Two men influenced by the longtime activist pay their respects.
Walter “Doc” Hurley, a local legend who started a scholarship fund that helped hundreds of students with college expenses, has passed away at 91, according to statements from the governor’s office and Hartford schools.
The Hartford Courant reports that he was 91 years old.
“There are hundreds of people from throughout the Hartford area whose lives were transformed because of the higher education opportunities that Doc Hurley brought to their lives over the past several decades. He was one of the most passionate voices for Hartford and its residents, respected by all, and brought such positive energy to generations of residents. Both students and adults admired his spirit and enthusiasm, and he brought hope to many. He truly is a Hartford legend and is proof that one person can make a lasting, positive impact,” Gov. Dannel Malloy said in a statement.
Hurley attended Weaver High School in the late 1930s, lettered in football, basketball, baseball and track, graduated from Virginia State University and went on to become a teacher and basketball coach in the Portsmouth, Virginia school system.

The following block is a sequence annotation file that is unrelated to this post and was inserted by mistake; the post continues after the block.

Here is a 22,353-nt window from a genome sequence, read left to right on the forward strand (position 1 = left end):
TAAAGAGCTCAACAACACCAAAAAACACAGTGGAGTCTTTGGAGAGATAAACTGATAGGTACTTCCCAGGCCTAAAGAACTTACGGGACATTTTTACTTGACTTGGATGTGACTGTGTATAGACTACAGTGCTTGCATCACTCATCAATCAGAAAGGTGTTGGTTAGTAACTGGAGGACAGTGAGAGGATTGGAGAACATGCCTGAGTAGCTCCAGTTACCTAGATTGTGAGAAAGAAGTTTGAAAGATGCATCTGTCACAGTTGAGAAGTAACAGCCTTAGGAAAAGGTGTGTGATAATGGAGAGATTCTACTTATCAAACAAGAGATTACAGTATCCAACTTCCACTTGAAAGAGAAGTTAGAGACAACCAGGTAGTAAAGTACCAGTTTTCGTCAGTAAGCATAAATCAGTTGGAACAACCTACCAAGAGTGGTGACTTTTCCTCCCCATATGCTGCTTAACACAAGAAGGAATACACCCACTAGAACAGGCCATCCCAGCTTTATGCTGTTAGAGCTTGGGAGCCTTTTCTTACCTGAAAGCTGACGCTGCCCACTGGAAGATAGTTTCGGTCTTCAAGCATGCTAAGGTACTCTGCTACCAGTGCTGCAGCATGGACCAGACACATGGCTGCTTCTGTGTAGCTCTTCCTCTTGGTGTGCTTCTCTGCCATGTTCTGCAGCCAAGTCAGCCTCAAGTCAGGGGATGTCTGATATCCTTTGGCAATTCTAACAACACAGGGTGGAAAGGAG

In 1959, he returned to Hartford.
n 1975, Hurley organized the "Doc" Hurley Scholarship Basketball Classic as a way to encourage Hartford's young men and women to stay in high school and then go on to college with the help of scholarships.
In 1984, he retired as vice principal of Weaver High School, after nearly 20 years of service, but remained as involved.
“The Hartford Public Schools community is deeply saddened by the loss of Walter “Doc” Hurley and shares in his family’s grief during this difficult period. At the same time, we want to honor the memory of a larger-than-life Hartford icon who embodied all that is good about Weaver High School,” Hartford Supt. Christina Kishimoto said in a statement.
“’Doc’ Hurley WAS Weaver High School. He valued education every bit as much as he valued athletics,” Kishimoto said. “Although we will miss “Doc” Hurley, we are comforted by the legacy of service to our students that he leaves behind.”